Markus Reuter: (R)Evolutionary Touch Guitarist
All About Jazz: Please describe your working relationship with drummer Pat Mastelotto. Do you do most of your idea exchange via mail? How does that work for mixing projects like the last three Tuner projects?
Markus Reuter: Pat Mastelotto and I met on a train a long time ago. We got to know each other without having the aim in mind to eventually work together musically, so when Pat first asked me to create music together with him, it was never business-driven or otherwise caged in, but a totally blank canvas, which was (and still is) great. We also share a personal, non-music related history, and we think of each other as family.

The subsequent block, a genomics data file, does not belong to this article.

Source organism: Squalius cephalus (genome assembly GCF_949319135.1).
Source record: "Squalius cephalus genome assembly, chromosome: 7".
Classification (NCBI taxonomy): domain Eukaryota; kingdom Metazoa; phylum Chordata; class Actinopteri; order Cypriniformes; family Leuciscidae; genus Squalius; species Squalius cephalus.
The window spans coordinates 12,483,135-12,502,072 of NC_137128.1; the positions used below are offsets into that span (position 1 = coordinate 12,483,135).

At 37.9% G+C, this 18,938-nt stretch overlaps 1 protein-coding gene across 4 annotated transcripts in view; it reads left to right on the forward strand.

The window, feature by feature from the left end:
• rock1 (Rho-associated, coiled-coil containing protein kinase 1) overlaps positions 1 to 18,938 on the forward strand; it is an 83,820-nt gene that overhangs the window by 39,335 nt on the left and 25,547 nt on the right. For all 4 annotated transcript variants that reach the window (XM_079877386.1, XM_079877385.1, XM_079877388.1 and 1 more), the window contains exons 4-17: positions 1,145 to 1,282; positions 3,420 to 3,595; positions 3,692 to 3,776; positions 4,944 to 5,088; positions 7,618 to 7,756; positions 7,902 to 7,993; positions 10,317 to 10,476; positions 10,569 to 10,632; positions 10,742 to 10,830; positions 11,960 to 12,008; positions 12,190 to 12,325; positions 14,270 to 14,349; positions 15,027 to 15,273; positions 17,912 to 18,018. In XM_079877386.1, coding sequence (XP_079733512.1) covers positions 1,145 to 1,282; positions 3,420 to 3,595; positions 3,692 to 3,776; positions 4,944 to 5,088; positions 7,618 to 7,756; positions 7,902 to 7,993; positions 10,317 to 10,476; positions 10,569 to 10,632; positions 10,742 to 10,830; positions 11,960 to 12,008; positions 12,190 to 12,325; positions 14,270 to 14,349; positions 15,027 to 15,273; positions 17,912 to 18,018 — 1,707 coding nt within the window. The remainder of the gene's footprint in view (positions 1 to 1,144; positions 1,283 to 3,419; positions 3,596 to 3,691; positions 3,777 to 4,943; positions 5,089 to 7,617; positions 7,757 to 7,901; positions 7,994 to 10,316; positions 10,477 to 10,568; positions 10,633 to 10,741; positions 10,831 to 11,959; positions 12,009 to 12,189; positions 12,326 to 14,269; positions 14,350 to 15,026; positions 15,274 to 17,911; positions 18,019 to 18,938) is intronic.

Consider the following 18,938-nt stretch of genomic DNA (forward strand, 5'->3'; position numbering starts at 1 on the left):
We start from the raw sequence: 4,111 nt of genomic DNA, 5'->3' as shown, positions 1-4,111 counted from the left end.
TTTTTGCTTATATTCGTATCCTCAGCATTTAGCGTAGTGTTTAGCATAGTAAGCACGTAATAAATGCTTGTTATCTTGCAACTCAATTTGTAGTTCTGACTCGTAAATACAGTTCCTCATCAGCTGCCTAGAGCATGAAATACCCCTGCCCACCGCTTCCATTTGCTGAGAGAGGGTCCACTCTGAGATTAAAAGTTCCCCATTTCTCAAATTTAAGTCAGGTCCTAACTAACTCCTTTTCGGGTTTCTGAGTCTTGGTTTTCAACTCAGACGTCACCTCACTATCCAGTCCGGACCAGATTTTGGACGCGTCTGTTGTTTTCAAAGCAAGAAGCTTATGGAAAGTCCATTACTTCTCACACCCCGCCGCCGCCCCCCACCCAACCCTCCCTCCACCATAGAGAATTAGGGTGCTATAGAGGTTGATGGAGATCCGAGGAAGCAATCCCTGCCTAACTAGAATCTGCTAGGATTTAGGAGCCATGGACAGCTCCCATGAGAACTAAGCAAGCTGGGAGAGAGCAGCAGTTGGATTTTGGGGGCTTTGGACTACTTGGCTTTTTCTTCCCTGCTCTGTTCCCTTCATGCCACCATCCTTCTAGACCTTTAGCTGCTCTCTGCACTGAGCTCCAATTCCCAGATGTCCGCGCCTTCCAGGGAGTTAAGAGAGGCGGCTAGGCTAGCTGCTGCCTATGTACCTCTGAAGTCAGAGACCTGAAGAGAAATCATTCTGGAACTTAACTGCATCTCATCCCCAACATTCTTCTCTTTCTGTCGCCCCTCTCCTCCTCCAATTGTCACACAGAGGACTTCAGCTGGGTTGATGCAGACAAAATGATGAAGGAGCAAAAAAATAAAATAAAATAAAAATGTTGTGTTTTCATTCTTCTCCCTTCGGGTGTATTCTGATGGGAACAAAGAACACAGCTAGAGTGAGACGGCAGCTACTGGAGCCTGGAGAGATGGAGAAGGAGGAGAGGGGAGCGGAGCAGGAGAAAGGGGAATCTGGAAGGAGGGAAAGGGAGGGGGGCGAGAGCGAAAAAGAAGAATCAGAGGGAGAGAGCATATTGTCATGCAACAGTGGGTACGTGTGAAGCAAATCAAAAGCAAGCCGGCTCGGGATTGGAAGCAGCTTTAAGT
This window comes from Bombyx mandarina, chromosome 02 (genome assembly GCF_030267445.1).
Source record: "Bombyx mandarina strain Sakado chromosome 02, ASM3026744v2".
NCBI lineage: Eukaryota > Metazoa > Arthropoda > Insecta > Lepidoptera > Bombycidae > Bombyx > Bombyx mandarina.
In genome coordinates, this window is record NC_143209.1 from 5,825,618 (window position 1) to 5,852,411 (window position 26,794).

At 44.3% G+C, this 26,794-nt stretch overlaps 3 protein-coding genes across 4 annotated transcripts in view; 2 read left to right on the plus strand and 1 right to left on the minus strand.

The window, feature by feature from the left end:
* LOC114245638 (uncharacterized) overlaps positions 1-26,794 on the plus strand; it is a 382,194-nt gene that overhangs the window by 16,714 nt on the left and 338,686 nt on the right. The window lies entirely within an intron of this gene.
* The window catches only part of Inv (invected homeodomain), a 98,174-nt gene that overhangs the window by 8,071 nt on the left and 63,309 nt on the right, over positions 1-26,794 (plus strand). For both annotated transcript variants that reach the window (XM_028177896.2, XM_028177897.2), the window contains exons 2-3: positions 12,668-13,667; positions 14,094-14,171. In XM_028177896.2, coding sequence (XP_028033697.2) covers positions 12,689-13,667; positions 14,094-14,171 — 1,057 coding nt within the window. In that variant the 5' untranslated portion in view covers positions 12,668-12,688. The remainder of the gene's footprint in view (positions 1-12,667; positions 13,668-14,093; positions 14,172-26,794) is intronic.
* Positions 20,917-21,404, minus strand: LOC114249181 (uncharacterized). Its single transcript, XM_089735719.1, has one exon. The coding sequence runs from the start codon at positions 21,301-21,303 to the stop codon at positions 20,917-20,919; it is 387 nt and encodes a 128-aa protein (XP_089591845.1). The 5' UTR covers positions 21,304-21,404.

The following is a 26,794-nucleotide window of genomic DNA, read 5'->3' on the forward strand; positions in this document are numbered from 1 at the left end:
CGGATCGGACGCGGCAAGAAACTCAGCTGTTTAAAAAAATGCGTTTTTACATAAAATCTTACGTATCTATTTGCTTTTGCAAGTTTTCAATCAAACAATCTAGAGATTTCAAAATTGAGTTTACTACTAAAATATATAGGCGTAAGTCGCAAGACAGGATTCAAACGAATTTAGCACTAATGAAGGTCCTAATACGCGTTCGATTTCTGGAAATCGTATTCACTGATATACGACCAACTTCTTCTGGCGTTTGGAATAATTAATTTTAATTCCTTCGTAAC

Contrary to common belief that we work over the internet (one of our initial promo blurbs started this rumor), I have visited Pat in Austin, Texas at least a couple of times every year for the last five years. We've produced, composed, arranged, and recorded the albums Totem (Unsung, 2008), Pole (Unsung, 2007), Tovah's Escapologist (Lola, 2008), Chrysta Bell's [forthcoming] Strange Darling (TBS, 2011), and Moonbound's Peak Of Eternal Light (Unsung, 2008) at Pat's studio. The only project that we've done entirely via the internet is Steven Wilson's Insurgentes Rmxs (Kscope, 2009), [which] we did in early 2009. The Tuner live recordings were edited in Texas, too. The Müüt (Live in Estonia 2007) (Unsung, 2008) album I mixed with Clemens Schleiwies in Munich, Germany. Our Estonian friend and drummer Arvo Urb, of Fragile and This Fragile Moment mixed Zwar (Live in Europe 2005). Zwar has not been officially released yet and is only available via our own online store.